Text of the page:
14. At Defendant’s request, on February 21, 2007 Claimant underwent an independent medical evaluation with Dr. Ensalada, a specialist in both pain medicine and occupational medicine. In Dr. Ensalada’s opinion, Claimant suffered two separate, distinct and essentially unrelated injuries in August 2006. The first one occurred at work on August 14th and was not associated with any leg pain or radicular symptoms. The second one occurred at home on August 18th and caused severe low back and left leg pain and other radicular symptoms. According to Dr. Ensalada, the absence of any radicular symptoms following the first incident means that Claimant must not have herniated her disc at that time, but rather probably suffered nothing more than a minor soft tissue injury. In contrast, the fact that following the second incident Claimant felt a “pop” and then the immediate onset of severe low back and radiating leg pain means that she probably herniated her disc at that moment. In Dr. Ensalada’s opinion, although the two incidents may have been related temporally, in the sense that one followed fairly closely on the heels of the other, there is no basis logically to conclude that they were causally related medically.
15. As to end medical result, Dr. Ensalada testified that Claimant was still treating as of the date he examined her in February 2007, but surmised that she would have reached end medical result within six months after her second surgery, that is, by May 22, 2007.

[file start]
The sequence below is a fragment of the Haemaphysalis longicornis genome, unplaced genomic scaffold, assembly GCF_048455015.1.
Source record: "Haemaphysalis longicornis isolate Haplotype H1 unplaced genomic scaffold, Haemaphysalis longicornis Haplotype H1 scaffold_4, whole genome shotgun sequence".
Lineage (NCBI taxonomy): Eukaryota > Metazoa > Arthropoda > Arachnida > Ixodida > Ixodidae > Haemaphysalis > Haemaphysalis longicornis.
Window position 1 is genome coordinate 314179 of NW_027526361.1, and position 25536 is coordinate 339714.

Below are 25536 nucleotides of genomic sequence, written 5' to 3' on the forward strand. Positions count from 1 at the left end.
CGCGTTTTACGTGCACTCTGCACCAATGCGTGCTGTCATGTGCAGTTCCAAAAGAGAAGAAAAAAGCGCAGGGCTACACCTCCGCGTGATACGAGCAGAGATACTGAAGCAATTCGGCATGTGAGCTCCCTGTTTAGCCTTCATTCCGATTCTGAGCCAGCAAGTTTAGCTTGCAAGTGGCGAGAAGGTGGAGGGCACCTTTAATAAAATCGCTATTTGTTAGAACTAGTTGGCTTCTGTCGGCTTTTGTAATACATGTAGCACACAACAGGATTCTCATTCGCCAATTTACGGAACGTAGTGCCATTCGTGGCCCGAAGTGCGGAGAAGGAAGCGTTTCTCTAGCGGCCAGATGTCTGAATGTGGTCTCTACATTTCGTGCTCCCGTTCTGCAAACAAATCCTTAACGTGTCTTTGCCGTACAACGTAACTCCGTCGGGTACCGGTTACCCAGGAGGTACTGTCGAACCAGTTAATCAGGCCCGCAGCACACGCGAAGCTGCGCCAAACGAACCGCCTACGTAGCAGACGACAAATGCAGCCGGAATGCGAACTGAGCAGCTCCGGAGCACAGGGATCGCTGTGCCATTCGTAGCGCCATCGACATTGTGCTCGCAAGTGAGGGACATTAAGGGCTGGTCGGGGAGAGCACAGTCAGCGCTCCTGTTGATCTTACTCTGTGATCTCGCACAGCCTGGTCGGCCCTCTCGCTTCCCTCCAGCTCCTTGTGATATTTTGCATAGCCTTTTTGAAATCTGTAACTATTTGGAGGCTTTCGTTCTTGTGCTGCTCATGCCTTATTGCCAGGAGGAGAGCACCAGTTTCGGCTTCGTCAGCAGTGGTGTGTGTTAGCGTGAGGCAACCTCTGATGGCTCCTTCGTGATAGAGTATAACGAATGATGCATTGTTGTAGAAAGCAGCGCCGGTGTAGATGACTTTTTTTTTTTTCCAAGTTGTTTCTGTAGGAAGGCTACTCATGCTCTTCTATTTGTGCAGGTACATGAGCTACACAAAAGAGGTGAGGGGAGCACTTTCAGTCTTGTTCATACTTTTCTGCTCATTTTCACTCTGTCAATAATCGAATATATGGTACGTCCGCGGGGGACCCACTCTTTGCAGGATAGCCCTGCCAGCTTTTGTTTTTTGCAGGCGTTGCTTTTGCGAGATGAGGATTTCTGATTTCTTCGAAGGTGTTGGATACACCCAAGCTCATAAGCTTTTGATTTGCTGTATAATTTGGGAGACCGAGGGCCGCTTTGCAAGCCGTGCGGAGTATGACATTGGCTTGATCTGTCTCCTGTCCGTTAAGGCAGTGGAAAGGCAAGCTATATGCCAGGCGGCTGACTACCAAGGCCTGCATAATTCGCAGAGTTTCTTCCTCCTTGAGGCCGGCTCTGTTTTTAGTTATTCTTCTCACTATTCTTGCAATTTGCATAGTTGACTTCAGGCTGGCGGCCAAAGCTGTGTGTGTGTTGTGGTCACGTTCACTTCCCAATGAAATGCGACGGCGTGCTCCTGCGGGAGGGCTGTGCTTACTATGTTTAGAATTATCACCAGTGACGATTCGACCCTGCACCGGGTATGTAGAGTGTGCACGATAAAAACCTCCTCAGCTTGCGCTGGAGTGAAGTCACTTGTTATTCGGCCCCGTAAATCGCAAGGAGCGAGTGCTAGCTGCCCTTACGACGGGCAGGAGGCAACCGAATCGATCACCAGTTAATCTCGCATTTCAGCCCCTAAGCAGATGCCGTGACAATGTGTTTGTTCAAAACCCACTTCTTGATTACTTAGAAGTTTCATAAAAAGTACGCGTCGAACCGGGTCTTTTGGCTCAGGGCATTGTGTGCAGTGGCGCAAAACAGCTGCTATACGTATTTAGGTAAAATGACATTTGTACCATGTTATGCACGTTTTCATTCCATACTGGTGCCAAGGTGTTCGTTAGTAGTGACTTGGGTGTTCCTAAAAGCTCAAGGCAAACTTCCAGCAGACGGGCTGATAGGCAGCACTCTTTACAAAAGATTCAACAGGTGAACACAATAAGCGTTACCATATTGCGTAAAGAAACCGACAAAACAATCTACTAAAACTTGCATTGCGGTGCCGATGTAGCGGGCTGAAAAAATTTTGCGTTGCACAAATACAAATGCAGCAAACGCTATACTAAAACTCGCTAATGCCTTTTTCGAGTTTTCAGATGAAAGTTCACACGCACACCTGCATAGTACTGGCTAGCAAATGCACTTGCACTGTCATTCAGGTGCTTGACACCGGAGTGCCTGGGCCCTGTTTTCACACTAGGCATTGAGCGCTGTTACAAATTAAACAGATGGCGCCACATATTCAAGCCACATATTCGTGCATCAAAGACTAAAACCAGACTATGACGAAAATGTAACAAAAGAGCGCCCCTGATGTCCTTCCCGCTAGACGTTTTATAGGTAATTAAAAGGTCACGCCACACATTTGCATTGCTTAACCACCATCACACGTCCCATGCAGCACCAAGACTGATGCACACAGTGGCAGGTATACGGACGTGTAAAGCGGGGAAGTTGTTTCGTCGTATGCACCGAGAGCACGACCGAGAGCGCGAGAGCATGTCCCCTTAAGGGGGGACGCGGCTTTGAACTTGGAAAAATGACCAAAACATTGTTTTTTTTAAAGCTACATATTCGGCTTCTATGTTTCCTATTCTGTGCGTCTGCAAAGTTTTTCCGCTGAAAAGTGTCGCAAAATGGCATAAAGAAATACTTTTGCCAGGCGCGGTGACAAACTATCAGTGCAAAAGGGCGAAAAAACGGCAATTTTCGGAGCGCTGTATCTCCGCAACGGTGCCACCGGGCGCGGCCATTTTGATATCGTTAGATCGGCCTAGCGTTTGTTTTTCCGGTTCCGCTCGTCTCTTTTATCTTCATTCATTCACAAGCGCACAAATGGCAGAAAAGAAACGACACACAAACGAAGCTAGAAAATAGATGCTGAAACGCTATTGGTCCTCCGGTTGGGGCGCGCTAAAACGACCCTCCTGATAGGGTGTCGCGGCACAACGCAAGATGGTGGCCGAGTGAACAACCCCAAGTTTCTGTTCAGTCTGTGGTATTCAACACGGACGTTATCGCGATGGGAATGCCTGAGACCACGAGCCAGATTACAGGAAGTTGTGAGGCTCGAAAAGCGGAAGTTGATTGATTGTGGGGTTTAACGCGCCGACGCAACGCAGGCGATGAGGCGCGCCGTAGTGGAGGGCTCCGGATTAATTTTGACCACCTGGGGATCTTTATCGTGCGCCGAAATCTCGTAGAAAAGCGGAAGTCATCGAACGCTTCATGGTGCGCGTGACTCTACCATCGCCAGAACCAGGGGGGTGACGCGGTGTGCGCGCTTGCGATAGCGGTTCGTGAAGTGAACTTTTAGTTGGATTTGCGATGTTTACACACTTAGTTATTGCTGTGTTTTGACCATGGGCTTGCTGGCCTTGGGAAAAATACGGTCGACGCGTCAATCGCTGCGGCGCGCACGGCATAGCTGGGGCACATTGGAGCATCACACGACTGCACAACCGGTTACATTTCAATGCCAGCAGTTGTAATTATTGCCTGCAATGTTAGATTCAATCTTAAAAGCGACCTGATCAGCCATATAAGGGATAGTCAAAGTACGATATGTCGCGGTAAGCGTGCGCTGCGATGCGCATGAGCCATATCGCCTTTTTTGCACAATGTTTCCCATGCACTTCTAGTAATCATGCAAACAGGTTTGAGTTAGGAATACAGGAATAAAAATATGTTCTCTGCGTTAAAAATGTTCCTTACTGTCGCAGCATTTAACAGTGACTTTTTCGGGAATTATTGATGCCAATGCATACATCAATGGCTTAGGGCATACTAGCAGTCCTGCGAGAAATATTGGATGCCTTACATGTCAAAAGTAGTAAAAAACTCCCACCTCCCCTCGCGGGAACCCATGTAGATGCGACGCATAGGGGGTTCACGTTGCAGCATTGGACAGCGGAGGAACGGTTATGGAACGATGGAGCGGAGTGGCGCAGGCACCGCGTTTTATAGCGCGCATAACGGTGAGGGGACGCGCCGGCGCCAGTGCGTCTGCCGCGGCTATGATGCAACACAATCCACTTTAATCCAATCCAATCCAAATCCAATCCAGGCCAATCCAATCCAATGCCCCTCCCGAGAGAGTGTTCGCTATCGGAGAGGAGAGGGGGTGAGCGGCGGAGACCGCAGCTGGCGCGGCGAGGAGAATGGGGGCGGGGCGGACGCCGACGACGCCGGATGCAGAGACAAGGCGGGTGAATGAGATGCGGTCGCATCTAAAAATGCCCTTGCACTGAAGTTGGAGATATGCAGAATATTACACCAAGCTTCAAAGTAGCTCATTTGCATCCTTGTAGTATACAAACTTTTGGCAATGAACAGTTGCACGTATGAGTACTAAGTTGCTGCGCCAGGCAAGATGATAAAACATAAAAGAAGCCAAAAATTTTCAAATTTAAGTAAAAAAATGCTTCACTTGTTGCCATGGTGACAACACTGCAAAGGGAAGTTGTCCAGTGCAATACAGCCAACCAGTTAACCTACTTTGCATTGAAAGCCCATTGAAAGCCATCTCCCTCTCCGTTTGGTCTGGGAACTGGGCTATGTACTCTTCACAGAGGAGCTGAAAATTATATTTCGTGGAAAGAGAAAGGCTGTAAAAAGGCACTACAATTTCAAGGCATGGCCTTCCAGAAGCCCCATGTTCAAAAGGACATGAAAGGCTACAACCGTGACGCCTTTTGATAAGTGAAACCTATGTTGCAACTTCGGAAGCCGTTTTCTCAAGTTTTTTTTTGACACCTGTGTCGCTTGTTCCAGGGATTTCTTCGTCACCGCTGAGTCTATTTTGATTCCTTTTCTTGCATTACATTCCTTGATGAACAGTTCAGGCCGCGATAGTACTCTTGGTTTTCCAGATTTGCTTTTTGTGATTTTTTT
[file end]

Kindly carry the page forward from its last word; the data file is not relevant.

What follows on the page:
16. At Claimant’s own behest, on July 30, 2007 she underwent an independent medical examination with Dr. Gennaro, a board-certified orthopedic surgeon. Dr. Gennaro’s opinion as to causation contrasts sharply with Dr. Ensalada’s. He concluded that Claimant’s herniated disc most likely was caused by her fall at work on August 14, 2006. In reaching this conclusion, the factor Dr. Gennaro found most significant was that the mechanism of Claimant’s August 14th injury – falling to the ground and landing on her buttocks – was one that likely would have resulted in an axial load on her spine sufficient to cause her disc to herniate. That it might have taken a few days after that for a disc fragment to extrude and impinge on her nerve root, thereby causing severe pain and radicular symptoms, is not uncommon. According to Dr. Gennaro, the axial load on Claimant’s spine that might have been caused by climbing a step on August 18th was of a far lesser magnitude, and therefore unlikely to have had any impact on the development of her symptoms on that day.
17. As to end medical result, Dr. Gennaro opined that Claimant had reached end medical result at least by the time he examined her on July 30, 2007 but would not speculate as to any earlier date. Dr. Gennaro rated Claimant with a 23% whole person impairment referable to her spine.1
18. Claimant has not worked since August 18, 2006. The medical records document that she was temporarily totally disabled from that date at least until some time after her November 2006 surgery. No functional capacity evaluation or other testing was done to evaluate her work capacity thereafter, and no doctor has yet released her to return to work.
19. Claimant accepted retirement pension benefits from Defendant beginning in October 2006, and social security disability benefits beginning in February 2007.
20. Claimant’s average weekly wage at the time of her injury was $1,147.91, resulting in an initial compensation rate of $765.27. This would have been updated to $795.88 as of July 1, 2007.